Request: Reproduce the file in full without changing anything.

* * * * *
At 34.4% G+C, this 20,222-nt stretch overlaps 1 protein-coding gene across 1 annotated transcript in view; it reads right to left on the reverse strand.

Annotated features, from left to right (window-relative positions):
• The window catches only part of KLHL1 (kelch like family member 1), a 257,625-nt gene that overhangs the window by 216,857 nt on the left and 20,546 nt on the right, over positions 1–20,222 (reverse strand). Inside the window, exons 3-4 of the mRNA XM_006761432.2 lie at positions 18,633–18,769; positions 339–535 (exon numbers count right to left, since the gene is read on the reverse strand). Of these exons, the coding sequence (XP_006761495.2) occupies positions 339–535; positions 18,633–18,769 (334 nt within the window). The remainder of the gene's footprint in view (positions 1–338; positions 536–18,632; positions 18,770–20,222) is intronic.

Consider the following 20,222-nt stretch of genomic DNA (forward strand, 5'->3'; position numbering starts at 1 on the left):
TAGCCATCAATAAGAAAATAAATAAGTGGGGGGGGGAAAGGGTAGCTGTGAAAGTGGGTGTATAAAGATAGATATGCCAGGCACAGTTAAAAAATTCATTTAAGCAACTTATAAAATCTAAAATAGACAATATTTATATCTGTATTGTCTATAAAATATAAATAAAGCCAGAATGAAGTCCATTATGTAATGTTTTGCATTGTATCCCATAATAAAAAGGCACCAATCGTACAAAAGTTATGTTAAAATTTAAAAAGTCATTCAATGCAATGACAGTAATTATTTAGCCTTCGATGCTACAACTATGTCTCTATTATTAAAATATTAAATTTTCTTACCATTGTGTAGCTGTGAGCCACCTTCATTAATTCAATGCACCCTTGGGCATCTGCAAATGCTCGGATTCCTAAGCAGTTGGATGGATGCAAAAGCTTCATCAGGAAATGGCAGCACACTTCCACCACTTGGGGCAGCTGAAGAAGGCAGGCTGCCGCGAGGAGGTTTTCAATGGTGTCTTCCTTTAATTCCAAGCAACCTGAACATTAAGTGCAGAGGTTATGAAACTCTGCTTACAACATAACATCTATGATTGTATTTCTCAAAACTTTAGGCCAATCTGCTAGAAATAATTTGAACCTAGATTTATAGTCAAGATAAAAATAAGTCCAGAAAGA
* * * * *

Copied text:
At 34.4% G+C, this 20,222-nt stretch overlaps 1 protein-coding gene across 1 annotated transcript in view; it reads right to left on the reverse strand.

Annotated features, from left to right (window-relative positions):
• The window catches only part of KLHL1 (kelch like family member 1), a 257,625-nt gene that overhangs the window by 216,857 nt on the left and 20,546 nt on the right, over positions 1–20,222 (reverse strand). Inside the window, exons 3-4 of the mRNA XM_006761432.2 lie at positions 18,633–18,769; positions 339–535 (exon numbers count right to left, since the gene is read on the reverse strand). Of these exons, the coding sequence (XP_006761495.2) occupies positions 339–535; positions 18,633–18,769 (334 nt within the window). The remainder of the gene's footprint in view (positions 1–338; positions 536–18,632; positions 18,770–20,222) is intronic.

Consider the following 20,222-nt stretch of genomic DNA (forward strand, 5'->3'; position numbering starts at 1 on the left):
TAGCCATCAATAAGAAAATAAATAAGTGGGGGGGGGAAAGGGTAGCTGTGAAAGTGGGTGTATAAAGATAGATATGCCAGGCACAGTTAAAAAATTCATTTAAGCAACTTATAAAATCTAAAATAGACAATATTTATATCTGTATTGTCTATAAAATATAAATAAAGCCAGAATGAAGTCCATTATGTAATGTTTTGCATTGTATCCCATAATAAAAAGGCACCAATCGTACAAAAGTTATGTTAAAATTTAAAAAGTCATTCAATGCAATGACAGTAATTATTTAGCCTTCGATGCTACAACTATGTCTCTATTATTAAAATATTAAATTTTCTTACCATTGTGTAGCTGTGAGCCACCTTCATTAATTCAATGCACCCTTGGGCATCTGCAAATGCTCGGATTCCTAAGCAGTTGGATGGATGCAAAAGCTTCATCAGGAAATGGCAGCACACTTCCACCACTTGGGGCAGCTGAAGAAGGCAGGCTGCCGCGAGGAGGTTTTCAATGGTGTCTTCCTTTAATTCCAAGCAACCTGAACATTAAGTGCAGAGGTTATGAAACTCTGCTTACAACATAACATCTATGATTGTATTTCTCAAAACTTTAGGCCAATCTGCTAGAAATAATTTGAACCTAGATTTATAGTCAAGATAAAAATAAGTCCAGAAAGA